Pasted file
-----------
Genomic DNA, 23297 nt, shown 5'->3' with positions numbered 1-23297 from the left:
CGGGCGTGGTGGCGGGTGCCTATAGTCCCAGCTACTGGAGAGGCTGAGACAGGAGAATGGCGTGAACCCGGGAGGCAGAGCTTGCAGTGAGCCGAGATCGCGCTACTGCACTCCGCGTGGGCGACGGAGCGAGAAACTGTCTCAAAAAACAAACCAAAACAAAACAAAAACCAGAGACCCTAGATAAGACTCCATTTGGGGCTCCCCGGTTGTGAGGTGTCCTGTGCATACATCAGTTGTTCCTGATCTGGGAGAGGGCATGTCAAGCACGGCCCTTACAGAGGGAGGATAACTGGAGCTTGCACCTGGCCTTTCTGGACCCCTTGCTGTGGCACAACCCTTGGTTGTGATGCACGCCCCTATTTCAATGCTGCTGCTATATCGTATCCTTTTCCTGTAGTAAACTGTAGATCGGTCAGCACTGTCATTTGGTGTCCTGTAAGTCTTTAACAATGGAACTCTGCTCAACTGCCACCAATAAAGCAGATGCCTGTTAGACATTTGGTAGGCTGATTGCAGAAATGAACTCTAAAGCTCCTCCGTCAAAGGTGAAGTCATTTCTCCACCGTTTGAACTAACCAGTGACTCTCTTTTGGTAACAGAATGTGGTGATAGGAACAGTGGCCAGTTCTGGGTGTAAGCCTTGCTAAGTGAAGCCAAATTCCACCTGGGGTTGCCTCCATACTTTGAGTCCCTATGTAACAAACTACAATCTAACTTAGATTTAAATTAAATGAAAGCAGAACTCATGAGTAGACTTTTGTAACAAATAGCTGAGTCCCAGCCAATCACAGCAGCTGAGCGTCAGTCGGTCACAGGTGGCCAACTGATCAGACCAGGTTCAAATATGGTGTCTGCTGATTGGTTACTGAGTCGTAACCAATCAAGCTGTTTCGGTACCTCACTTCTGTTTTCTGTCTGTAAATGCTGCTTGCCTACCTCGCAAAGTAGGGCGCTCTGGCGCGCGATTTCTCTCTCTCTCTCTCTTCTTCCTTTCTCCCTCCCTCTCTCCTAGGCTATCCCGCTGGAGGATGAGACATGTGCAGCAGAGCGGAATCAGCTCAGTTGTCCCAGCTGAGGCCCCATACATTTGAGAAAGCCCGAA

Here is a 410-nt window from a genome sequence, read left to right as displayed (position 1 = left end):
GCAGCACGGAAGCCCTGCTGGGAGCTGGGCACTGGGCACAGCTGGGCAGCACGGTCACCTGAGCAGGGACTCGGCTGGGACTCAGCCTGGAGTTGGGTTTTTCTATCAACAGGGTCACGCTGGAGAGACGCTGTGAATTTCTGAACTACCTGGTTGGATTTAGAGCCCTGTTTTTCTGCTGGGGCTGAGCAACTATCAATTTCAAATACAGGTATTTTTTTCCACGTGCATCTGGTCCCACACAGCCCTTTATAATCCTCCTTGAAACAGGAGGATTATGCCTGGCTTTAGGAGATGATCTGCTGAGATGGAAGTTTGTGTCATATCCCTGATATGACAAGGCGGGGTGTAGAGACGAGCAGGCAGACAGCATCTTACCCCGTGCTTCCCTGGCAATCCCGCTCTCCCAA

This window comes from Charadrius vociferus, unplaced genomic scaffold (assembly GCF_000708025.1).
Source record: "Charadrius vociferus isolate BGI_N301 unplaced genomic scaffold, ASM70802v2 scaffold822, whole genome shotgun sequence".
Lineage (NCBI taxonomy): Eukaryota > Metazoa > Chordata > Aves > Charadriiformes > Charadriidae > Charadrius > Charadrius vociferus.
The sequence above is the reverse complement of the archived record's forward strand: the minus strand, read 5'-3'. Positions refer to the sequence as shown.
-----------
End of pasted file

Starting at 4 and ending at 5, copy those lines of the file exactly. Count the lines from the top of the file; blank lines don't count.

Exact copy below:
GCAGCACGGAAGCCCTGCTGGGAGCTGGGCACTGGGCACAGCTGGGCAGCACGGTCACCTGAGCAGGGACTCGGCTGGGACTCAGCCTGGAGTTGGGTTTTTCTATCAACAGGGTCACGCTGGAGAGACGCTGTGAATTTCTGAACTACCTGGTTGGATTTAGAGCCCTGTTTTTCTGCTGGGGCTGAGCAACTATCAATTTCAAATACAGGTATTTTTTTCCACGTGCATCTGGTCCCACACAGCCCTTTATAATCCTCCTTGAAACAGGAGGATTATGCCTGGCTTTAGGAGATGATCTGCTGAGATGGAAGTTTGTGTCATATCCCTGATATGACAAGGCGGGGTGTAGAGACGAGCAGGCAGACAGCATCTTACCCCGTGCTTCCCTGGCAATCCCGCTCTCCCAA

This window comes from Charadrius vociferus, unplaced genomic scaffold (assembly GCF_000708025.1).